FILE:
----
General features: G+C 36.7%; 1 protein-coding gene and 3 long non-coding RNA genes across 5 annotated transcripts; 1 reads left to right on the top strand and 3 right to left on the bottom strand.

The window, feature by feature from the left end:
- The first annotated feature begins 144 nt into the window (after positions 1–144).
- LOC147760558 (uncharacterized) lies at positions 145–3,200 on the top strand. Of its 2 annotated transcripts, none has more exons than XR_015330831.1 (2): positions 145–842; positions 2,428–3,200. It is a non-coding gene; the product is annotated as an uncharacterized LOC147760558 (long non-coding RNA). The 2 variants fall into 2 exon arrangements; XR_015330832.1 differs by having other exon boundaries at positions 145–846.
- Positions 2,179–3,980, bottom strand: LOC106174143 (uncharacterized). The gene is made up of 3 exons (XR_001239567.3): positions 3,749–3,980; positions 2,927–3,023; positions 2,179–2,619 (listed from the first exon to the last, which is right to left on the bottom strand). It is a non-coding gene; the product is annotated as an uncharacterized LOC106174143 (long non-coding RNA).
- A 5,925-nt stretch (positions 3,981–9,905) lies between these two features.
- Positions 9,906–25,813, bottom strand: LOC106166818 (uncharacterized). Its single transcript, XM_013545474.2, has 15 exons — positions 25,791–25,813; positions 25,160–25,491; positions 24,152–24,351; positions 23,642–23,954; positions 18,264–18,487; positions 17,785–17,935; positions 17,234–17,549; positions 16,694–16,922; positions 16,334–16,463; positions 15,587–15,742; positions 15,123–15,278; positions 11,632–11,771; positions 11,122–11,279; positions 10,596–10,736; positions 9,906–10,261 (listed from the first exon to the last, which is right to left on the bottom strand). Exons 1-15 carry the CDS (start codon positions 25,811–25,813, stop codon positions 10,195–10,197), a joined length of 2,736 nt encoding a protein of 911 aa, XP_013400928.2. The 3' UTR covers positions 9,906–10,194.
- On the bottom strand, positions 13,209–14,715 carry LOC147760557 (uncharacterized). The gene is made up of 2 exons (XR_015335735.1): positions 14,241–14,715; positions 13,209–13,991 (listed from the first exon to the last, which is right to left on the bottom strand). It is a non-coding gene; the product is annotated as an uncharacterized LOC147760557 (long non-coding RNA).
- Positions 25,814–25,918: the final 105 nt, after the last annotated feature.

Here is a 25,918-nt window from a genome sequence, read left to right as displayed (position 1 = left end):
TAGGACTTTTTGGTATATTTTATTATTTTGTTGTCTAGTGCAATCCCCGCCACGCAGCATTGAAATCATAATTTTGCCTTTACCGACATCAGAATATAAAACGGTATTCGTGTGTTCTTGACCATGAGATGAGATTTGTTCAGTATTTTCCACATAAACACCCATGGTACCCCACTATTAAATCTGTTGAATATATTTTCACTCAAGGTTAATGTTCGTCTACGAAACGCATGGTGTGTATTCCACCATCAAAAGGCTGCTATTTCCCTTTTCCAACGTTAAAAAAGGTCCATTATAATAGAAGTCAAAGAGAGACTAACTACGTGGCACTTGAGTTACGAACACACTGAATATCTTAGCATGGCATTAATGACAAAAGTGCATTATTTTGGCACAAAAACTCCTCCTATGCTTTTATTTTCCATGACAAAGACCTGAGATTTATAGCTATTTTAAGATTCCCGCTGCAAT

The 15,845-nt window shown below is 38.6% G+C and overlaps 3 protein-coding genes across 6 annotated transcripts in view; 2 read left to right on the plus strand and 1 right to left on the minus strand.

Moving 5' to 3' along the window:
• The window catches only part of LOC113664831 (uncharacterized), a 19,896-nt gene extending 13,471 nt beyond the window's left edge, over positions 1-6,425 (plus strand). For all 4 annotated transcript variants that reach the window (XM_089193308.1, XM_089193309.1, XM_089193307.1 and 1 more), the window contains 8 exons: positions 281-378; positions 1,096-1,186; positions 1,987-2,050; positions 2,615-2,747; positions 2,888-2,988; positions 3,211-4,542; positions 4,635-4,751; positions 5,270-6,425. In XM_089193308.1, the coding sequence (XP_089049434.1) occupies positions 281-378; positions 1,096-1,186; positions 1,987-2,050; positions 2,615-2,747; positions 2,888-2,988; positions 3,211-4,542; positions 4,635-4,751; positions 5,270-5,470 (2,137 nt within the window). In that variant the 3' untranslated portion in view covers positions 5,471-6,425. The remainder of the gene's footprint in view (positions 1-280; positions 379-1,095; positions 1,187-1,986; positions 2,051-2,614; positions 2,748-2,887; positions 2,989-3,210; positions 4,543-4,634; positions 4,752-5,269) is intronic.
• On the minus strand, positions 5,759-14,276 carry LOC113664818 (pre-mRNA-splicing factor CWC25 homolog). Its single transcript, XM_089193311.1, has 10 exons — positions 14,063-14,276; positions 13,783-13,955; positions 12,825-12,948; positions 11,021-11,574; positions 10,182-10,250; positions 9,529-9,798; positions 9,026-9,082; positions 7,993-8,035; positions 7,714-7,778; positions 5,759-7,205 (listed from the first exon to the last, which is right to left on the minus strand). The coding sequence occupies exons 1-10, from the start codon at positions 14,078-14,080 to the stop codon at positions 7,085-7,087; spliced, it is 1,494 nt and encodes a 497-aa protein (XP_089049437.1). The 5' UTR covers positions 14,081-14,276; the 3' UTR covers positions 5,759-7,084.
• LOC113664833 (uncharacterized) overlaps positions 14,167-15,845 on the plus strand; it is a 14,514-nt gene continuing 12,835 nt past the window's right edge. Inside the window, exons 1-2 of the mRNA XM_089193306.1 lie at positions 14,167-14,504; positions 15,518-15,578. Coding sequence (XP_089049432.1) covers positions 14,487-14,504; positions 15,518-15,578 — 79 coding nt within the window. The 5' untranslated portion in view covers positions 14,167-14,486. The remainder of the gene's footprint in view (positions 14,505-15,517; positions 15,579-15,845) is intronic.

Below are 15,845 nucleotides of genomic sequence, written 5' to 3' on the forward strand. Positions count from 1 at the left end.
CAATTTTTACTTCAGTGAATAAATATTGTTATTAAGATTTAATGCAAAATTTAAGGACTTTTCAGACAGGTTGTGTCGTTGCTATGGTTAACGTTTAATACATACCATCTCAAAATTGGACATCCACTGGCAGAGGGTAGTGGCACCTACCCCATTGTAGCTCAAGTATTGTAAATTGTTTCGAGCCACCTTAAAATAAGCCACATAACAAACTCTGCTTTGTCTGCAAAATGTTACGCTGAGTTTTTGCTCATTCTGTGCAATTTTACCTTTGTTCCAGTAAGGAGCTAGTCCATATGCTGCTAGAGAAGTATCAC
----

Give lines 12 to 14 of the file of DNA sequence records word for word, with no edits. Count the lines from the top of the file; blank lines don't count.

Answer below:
The 15,845-nt window shown below is 38.6% G+C and overlaps 3 protein-coding genes across 6 annotated transcripts in view; 2 read left to right on the plus strand and 1 right to left on the minus strand.

Moving 5' to 3' along the window:
• The window catches only part of LOC113664831 (uncharacterized), a 19,896-nt gene extending 13,471 nt beyond the window's left edge, over positions 1-6,425 (plus strand). For all 4 annotated transcript variants that reach the window (XM_089193308.1, XM_089193309.1, XM_089193307.1 and 1 more), the window contains 8 exons: positions 281-378; positions 1,096-1,186; positions 1,987-2,050; positions 2,615-2,747; positions 2,888-2,988; positions 3,211-4,542; positions 4,635-4,751; positions 5,270-6,425. In XM_089193308.1, the coding sequence (XP_089049434.1) occupies positions 281-378; positions 1,096-1,186; positions 1,987-2,050; positions 2,615-2,747; positions 2,888-2,988; positions 3,211-4,542; positions 4,635-4,751; positions 5,270-5,470 (2,137 nt within the window). In that variant the 3' untranslated portion in view covers positions 5,471-6,425. The remainder of the gene's footprint in view (positions 1-280; positions 379-1,095; positions 1,187-1,986; positions 2,051-2,614; positions 2,748-2,887; positions 2,989-3,210; positions 4,543-4,634; positions 4,752-5,269) is intronic.